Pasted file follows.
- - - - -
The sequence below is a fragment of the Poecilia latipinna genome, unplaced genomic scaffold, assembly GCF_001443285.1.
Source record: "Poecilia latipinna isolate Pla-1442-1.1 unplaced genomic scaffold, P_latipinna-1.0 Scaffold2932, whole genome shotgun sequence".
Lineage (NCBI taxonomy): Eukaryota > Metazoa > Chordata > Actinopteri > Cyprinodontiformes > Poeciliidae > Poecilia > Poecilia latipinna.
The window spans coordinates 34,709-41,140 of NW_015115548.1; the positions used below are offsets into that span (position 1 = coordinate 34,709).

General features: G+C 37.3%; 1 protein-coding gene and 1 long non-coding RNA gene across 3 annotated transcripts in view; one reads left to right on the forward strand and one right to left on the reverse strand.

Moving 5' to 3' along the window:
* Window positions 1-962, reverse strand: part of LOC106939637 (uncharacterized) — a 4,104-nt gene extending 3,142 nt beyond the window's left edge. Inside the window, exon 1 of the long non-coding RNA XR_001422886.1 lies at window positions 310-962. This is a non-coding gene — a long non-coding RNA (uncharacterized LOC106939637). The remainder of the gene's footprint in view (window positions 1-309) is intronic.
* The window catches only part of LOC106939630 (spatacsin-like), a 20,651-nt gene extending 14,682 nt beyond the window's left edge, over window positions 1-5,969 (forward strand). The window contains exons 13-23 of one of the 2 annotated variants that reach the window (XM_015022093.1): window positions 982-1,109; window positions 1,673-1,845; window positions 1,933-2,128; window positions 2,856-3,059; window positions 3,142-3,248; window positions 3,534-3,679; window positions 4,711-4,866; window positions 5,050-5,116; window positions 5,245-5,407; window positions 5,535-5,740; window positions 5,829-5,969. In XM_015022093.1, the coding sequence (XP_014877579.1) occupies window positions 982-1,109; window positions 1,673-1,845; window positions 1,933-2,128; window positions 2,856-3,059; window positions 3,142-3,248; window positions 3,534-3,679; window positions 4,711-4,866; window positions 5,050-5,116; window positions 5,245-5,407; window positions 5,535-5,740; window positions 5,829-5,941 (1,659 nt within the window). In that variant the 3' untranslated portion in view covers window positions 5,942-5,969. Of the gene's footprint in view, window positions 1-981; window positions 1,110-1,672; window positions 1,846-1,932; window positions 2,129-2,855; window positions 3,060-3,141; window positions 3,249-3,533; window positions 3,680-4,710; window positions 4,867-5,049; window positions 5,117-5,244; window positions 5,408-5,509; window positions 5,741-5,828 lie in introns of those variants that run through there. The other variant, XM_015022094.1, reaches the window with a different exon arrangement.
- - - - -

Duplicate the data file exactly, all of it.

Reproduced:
The sequence below is a fragment of the Poecilia latipinna genome, unplaced genomic scaffold, assembly GCF_001443285.1.
Source record: "Poecilia latipinna isolate Pla-1442-1.1 unplaced genomic scaffold, P_latipinna-1.0 Scaffold2932, whole genome shotgun sequence".
Lineage (NCBI taxonomy): Eukaryota > Metazoa > Chordata > Actinopteri > Cyprinodontiformes > Poeciliidae > Poecilia > Poecilia latipinna.
The window spans coordinates 34,709-41,140 of NW_015115548.1; the positions used below are offsets into that span (position 1 = coordinate 34,709).

General features: G+C 37.3%; 1 protein-coding gene and 1 long non-coding RNA gene across 3 annotated transcripts in view; one reads left to right on the forward strand and one right to left on the reverse strand.

Moving 5' to 3' along the window:
* Window positions 1-962, reverse strand: part of LOC106939637 (uncharacterized) — a 4,104-nt gene extending 3,142 nt beyond the window's left edge. Inside the window, exon 1 of the long non-coding RNA XR_001422886.1 lies at window positions 310-962. This is a non-coding gene — a long non-coding RNA (uncharacterized LOC106939637). The remainder of the gene's footprint in view (window positions 1-309) is intronic.
* The window catches only part of LOC106939630 (spatacsin-like), a 20,651-nt gene extending 14,682 nt beyond the window's left edge, over window positions 1-5,969 (forward strand). The window contains exons 13-23 of one of the 2 annotated variants that reach the window (XM_015022093.1): window positions 982-1,109; window positions 1,673-1,845; window positions 1,933-2,128; window positions 2,856-3,059; window positions 3,142-3,248; window positions 3,534-3,679; window positions 4,711-4,866; window positions 5,050-5,116; window positions 5,245-5,407; window positions 5,535-5,740; window positions 5,829-5,969. In XM_015022093.1, the coding sequence (XP_014877579.1) occupies window positions 982-1,109; window positions 1,673-1,845; window positions 1,933-2,128; window positions 2,856-3,059; window positions 3,142-3,248; window positions 3,534-3,679; window positions 4,711-4,866; window positions 5,050-5,116; window positions 5,245-5,407; window positions 5,535-5,740; window positions 5,829-5,941 (1,659 nt within the window). In that variant the 3' untranslated portion in view covers window positions 5,942-5,969. Of the gene's footprint in view, window positions 1-981; window positions 1,110-1,672; window positions 1,846-1,932; window positions 2,129-2,855; window positions 3,060-3,141; window positions 3,249-3,533; window positions 3,680-4,710; window positions 4,867-5,049; window positions 5,117-5,244; window positions 5,408-5,509; window positions 5,741-5,828 lie in introns of those variants that run through there. The other variant, XM_015022094.1, reaches the window with a different exon arrangement.